Deb
Below is an old letter on calculating poker probabilities:
Note: a "blaze" is a hand of 5 face cards without a 3 of a kind or better,
e.g., QQJJK.
Well, you're right in that 3008 to 1 is the wrong odds for
a blaze (says me), but it's the other way, the odds are actually
6016 to 1. The reason they're wrong has to do with symmetry in
taking combinations. They probably had some graduate student
calculating these. I had to point out a similar error my
statistics professor made a couple quarters ago (previous e-mail).
I expect the reason a blaze doesn't beat 3 of a kind etc. is the
same as why a pair of 7's with an ace doesn't, while the odds of
getting a pair of 7's with an ace is small (113 to 1 vs. 46 to 1
for 3 of a kind), it's just a special pair and people might get
miffed if it beat their 3 deuce's and an ace.
Now to the math:
Recall your combinations formula (N) N!
(J) = ------- or for example
J!(N-J!)
there are 6 ways to make combinations of 2 things from a set
of 4: {a,b,c,d} ab, ac, ad, bc, bd, cd (Note: order doesn't count
that would be permutations where cb != bc.
Poker hands: there are (52)
( 5) = 2,598,960 possible ones (no jokers).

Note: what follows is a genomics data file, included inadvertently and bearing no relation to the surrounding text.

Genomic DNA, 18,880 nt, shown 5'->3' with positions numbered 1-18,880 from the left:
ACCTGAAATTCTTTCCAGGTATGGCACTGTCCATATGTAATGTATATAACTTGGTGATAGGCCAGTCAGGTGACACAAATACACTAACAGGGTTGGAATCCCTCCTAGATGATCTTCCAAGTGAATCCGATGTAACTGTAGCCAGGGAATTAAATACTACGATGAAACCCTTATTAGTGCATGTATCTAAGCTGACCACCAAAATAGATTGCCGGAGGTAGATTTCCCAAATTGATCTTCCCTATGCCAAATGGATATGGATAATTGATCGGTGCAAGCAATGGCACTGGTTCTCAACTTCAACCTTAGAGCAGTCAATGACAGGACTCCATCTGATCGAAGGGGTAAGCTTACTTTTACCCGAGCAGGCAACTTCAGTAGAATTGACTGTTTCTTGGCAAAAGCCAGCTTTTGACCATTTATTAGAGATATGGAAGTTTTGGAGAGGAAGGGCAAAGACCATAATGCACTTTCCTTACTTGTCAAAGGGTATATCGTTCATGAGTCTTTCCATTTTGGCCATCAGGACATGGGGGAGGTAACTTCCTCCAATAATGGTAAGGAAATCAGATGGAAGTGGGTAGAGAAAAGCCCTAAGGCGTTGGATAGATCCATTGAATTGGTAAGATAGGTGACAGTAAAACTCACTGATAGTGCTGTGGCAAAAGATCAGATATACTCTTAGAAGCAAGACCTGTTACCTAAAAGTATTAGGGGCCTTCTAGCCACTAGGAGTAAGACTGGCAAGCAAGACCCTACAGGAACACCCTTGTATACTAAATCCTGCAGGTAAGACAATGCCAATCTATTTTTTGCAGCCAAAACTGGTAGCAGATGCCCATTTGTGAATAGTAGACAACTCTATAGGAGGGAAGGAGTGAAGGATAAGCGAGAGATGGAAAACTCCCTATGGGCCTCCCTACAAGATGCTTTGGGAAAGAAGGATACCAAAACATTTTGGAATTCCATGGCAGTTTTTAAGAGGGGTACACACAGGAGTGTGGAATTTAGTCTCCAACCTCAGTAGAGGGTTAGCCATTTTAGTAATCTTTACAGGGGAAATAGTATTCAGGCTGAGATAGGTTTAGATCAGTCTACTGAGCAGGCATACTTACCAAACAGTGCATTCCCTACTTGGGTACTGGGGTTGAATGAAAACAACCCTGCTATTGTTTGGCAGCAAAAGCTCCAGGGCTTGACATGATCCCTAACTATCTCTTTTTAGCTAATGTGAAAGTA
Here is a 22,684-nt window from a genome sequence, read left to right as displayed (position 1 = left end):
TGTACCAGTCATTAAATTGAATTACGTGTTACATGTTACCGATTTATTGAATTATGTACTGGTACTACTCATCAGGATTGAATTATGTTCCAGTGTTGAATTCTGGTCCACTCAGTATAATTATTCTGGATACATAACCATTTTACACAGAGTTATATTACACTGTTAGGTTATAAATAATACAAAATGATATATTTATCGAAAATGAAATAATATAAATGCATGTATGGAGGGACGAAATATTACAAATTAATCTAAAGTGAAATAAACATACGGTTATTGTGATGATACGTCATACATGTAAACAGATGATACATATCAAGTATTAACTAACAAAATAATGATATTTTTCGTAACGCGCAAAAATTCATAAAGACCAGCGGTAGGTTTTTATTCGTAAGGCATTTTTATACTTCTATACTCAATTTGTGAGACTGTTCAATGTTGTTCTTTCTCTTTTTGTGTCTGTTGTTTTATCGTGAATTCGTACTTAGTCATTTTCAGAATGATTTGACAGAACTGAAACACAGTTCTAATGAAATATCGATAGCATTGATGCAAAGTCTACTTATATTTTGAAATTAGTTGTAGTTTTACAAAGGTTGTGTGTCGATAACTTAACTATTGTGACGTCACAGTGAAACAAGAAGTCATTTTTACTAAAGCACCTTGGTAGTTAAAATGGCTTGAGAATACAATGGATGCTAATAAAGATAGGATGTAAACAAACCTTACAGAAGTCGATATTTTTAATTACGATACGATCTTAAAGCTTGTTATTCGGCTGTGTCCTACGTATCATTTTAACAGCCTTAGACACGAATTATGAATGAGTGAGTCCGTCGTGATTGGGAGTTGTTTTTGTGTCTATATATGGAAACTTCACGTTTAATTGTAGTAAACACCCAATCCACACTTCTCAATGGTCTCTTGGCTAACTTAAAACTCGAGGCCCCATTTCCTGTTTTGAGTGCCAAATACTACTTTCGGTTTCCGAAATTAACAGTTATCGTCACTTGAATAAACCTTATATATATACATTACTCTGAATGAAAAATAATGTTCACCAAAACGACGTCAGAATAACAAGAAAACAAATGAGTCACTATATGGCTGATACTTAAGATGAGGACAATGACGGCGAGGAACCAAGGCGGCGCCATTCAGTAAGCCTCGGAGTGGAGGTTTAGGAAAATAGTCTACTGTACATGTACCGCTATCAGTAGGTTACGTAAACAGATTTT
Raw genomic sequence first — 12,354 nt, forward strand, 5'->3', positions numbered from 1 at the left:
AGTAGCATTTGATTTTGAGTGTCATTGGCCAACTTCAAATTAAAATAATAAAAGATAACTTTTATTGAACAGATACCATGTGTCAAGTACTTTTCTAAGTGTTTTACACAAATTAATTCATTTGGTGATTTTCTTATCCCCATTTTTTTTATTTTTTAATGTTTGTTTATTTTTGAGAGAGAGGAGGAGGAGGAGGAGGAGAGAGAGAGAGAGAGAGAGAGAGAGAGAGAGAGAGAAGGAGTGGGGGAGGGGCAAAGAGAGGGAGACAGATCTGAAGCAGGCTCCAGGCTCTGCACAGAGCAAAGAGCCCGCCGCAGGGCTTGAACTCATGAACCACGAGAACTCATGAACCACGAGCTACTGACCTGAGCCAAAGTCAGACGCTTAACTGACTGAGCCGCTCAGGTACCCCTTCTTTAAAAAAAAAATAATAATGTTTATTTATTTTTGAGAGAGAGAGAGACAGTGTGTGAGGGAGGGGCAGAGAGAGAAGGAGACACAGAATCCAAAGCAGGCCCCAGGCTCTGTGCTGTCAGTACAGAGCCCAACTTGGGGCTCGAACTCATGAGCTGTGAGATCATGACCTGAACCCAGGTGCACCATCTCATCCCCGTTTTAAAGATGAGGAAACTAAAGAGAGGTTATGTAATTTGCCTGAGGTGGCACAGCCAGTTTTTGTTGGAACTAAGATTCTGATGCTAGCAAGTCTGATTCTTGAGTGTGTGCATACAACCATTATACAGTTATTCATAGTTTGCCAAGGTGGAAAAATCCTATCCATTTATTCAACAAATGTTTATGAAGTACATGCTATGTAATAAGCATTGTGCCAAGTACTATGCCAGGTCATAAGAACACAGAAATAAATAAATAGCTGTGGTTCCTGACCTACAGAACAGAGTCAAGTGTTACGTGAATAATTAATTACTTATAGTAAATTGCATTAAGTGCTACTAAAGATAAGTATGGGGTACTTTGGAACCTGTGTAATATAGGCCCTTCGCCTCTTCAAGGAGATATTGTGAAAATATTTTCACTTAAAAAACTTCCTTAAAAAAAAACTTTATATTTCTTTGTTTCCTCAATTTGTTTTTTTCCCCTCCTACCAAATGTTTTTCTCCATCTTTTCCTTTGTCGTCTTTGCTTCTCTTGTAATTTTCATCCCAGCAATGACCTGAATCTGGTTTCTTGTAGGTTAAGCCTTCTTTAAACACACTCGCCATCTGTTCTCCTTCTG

So in general you just count the number of ways you can make a
hand and divide into the big number above. (flip the fraction to
get a probability instead of odds). Example:
Any 4 of a kind: Choose your value, then take combinations of all
4 suits for that card, then choose any other card you want from the
remaining 48:
(13)(4)(48)
( 1)(4)( 1) = 13*1*48 = 624: 2,598,960/624 --> 4164 to 1 or .00024 probability
Exactly 3 of a kind (don't count 4 of a kind or full house): Choose
the value, choose 3 out of 4 of the suits, choose 2 suits from the 12 remaining,
1 card from the each of the 4 values for each of these 2 suits:
(13)(4)(12)(4)(4)
( 1)(3)( 2)(1)(1) = 13*4*((12*11)/2)*4*4 = 13*4*66*16 = 54,912
2,598,960/54,912 --> ~46 to 1 or .02112845 probability
BLAZE: (Don't count 3 or 4 of a kind or full house) the temptation
is to pick one of the 3 values (J,Q,K), then take 2 of the 4 suits
from it then choose from the 2 remaining 2 of the 4 suits then one
suit from what's left. Thus:
& &
(3)(4)(2)(4)(1)(4)
(1)(2)(1)(2)(1)(1) = 18*12*4 = 864 for 3008 to 1 WRONG !!! ...as a quick
sanity check will show: there are only (12)
( 5) = 792 TOTAL combinations
from among the 12 J,Q and K cards so how did we get 864 without counting
the 3 or 4 of a kinds or full houses (192, 24, 144 = 360 of these
respectively).
We forgot about combinational symmetry. There are only (3)
(2) = 3 ways
to choose which values will be pairs (J,Q; J,K; Q,K),
{we counted (J,Q AND Q,J)} not 6 as
multiplying the numbers under the &'s above gave us. We should
have chosen 2 values to pair, selected 2 of 4 suits from each
then one suit from the remaining value:
(3)(4)(4)(4)
(2)(2)(2)(1) = 3*6*6*4 = 432 for 6016 to 1 odds. We can verify
this by taking all combinations of (J,Q,K) and subtracting off
the ones that are better than a Blaze (3,4, FH):
(12)
( 5) = 792 - (192 + 24 + 144) = 432.
Be careful if you try a regular 2 pair also. Flushes and straights
are different.
Awake ????
- C